Not long after arriving at the Selous Luxury Camp of Serena Hotels, the mandatory briefing of do’s and do not’s and some light lunch had the skies opened up with a vengeance. I had just reached my tent, unpacked what I planned to wear, put the camera batteries on charge, spares included and was pondering what to do next. The four poster bed looked very inviting to take a nap but I thought the better of it. Grabbing two pillows and the spare blanket I made myself comfortable on the outside deck’s lounge chair, which allowed for fresh air and a view down to the ponds. Bird calls were soon joined by ‘Frogland Sings’ as if the two species were in a contest for a recording contract, interspersed by a few grunts of hippos some distance away.
The rain pounded the thatched roof quite heavily for a while before settling into a steady downpour, an oh so perfect combination to close my eyes and drift into a state of being semi awake, aware of what was going on around me and yet allowing for dreamlike scenes unfolding in my mind, of past visits to the Selous, that last one two decades ago and what to expect this time.
The phone call put a sudden end to that blessed state of mind and body, and as I anticipated did my guide Christopher in a very apologetic voice tell me that the drive had to be cancelled due to the ongoing heavy rain. He would go out with me he said, if I insisted, but knowing some bushcraft and being able to read the signs, the terrain, made largely of black cotton soil, would under such weather conditions have not just gotten us stuck to the axles but even made a rescue unlikely while daylight lasted. The decision was reached in a split second, leaving the wallowing in the mud to the buffalos, warthogs and other game better suited to this sport and not having to worry about dry cleaning bills or buying new boots, the old ones stuck two feet deep in the mud somewhere.
‘We stay put’ I told him before ordering some afternoon tea and finger sandwiches, to see myself through till supper time. Back on the lounger, a pot of steaming tea next to me, I decided to take some notes, recollections, scribbled questions which my readers no doubt would want answers for, and quietly hoping for better weather the next morning.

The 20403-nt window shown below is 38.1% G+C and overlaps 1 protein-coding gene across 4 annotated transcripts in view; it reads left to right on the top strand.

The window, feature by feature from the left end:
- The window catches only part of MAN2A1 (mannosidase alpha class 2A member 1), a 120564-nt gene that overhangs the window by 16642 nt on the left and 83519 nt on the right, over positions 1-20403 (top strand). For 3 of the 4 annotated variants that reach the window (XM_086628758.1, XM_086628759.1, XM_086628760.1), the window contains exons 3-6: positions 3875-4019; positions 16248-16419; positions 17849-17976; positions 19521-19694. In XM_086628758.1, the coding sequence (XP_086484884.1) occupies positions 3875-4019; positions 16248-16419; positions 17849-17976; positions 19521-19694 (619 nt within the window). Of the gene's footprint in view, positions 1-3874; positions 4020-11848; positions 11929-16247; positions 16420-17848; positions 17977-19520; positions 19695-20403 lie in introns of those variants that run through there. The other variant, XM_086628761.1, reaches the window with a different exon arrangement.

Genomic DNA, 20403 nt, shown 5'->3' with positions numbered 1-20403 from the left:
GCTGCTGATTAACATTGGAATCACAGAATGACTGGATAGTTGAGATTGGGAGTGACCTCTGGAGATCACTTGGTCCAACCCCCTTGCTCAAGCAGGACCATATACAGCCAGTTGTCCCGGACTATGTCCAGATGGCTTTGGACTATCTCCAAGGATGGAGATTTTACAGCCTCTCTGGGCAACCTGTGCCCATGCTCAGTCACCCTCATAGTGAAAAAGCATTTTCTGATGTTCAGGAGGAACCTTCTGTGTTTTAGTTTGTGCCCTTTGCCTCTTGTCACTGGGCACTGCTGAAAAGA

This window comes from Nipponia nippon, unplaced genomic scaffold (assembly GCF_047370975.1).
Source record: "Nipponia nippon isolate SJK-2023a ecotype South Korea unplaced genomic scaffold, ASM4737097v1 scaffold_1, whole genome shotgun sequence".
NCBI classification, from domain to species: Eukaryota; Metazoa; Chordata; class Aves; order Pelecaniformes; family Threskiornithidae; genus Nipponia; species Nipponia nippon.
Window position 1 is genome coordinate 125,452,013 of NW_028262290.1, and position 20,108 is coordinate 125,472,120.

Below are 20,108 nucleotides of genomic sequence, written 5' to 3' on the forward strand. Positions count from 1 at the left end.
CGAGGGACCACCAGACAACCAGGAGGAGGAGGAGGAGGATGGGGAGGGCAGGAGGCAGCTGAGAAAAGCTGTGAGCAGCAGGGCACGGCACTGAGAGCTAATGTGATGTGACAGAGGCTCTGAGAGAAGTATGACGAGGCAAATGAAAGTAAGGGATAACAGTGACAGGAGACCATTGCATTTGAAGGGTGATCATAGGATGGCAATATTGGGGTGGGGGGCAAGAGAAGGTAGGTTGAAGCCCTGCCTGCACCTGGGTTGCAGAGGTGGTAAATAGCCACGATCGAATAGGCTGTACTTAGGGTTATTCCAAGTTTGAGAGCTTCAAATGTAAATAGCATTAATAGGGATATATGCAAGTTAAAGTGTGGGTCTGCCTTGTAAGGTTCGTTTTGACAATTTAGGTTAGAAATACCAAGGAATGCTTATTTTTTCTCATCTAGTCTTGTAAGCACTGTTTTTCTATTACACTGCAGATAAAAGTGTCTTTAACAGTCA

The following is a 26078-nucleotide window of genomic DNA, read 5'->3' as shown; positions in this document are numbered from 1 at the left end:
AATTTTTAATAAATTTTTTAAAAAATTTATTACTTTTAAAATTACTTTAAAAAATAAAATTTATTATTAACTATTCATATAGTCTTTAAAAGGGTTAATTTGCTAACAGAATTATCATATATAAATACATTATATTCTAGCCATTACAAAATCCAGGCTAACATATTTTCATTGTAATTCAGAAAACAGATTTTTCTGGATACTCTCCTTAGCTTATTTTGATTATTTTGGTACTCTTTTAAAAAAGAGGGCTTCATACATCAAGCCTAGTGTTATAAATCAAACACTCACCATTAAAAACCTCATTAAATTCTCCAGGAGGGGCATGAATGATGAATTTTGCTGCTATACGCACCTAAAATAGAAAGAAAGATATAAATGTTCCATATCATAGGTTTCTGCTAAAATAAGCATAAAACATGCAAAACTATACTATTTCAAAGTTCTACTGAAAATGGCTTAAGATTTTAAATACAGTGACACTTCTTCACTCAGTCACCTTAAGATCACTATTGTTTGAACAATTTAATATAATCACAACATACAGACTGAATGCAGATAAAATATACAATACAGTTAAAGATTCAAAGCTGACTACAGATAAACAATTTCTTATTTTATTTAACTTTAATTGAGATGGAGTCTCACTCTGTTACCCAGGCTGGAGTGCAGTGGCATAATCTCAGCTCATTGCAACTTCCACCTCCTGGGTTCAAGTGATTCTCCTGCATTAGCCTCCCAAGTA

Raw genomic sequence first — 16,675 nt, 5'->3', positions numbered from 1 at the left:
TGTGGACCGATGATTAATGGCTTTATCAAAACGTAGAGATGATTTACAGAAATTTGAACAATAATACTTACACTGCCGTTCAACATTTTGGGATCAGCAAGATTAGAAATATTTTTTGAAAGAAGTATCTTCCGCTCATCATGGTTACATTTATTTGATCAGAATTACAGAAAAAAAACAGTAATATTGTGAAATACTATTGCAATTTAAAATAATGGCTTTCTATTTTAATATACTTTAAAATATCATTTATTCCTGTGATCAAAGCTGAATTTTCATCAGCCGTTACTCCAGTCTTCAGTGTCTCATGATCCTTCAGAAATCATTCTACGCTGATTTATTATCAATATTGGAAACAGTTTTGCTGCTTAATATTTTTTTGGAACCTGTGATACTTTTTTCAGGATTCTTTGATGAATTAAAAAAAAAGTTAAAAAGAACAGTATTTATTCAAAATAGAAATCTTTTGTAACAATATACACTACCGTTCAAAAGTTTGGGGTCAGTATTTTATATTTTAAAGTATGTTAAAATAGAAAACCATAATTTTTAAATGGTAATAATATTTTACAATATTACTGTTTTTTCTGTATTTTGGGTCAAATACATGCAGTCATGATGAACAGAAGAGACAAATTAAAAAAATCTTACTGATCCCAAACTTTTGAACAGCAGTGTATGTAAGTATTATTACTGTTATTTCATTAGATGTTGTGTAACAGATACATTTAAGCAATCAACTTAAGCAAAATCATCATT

The Selous Game Reserve is Africa’s largest and the nearest airstrips are just a 40 minute flight away from Tanzania’s commercial capital of Dar es Salaam. The reserve is named after Capt. Frederick Courteney Selous, who was born on New Year’s Eve in 1851 and became a veritable adventurer in his lifetime. He first set foot into Africa as the age of 19 and then spent nearly 20 years in South Africa and what was later to become Zimbabwe and Zambia. In 1890 he joined Cecil Rhodes’ British South Africa Company before returning home to England in 1892 to receive high honours from the Royal Geographical Society for his written journals titled: ‘Twenty Years in Zambesia’. During these years he became a friend of Cecil Rhodes and Theodore Roosevelt, whom he accompanied on sections of that famous hunting safari America’s former President undertook between 1909 and 1910.
A year later, in 1893, he returned to Africa to fight in what became known as the First Matabele War when he was wounded on the advance to what today is Bulawayo. Returning home to recuperate he got married while in England but soon after, in 1896, returned to settle in Matabeleland and fight in the Second Matabele War.
The outcome of the Berlin Conference, at the end of which, on 26th February 1885, Africa was divided between the colonial powers of the day, Britain, France, Germany and Portugal, would 30 years later drag Selous back into war. Aged 64, he rejoined the British Army to fight in the main African theatre of World War I. German Tanganyika and what today is Rwanda and Burundi on one side and British Kenya and the Belgian Congo on the other side were soon embroiled in action and Von Lettow Vorbeck’s combined force of German officers, NCO’s and African riflemen gave the British a bloody nose in the Taita Taveta area of Kenya. Later in 1915 they withdrew from their fortified outpost near Taveta and in a cleverly thought out strategy pulled the Allied pursuers deeper and deeper into the wilderness of Tanganyika. It was at BehoBeho Hill on the 04th of January 1917 that Capt. F. C. Selous was killed in action and he was buried nearby, later on being honoured when the game reserve was established and named after him in 1922. The nearly 55.000 square kilometre large game reserve was made a UNESCO World Heritage Site.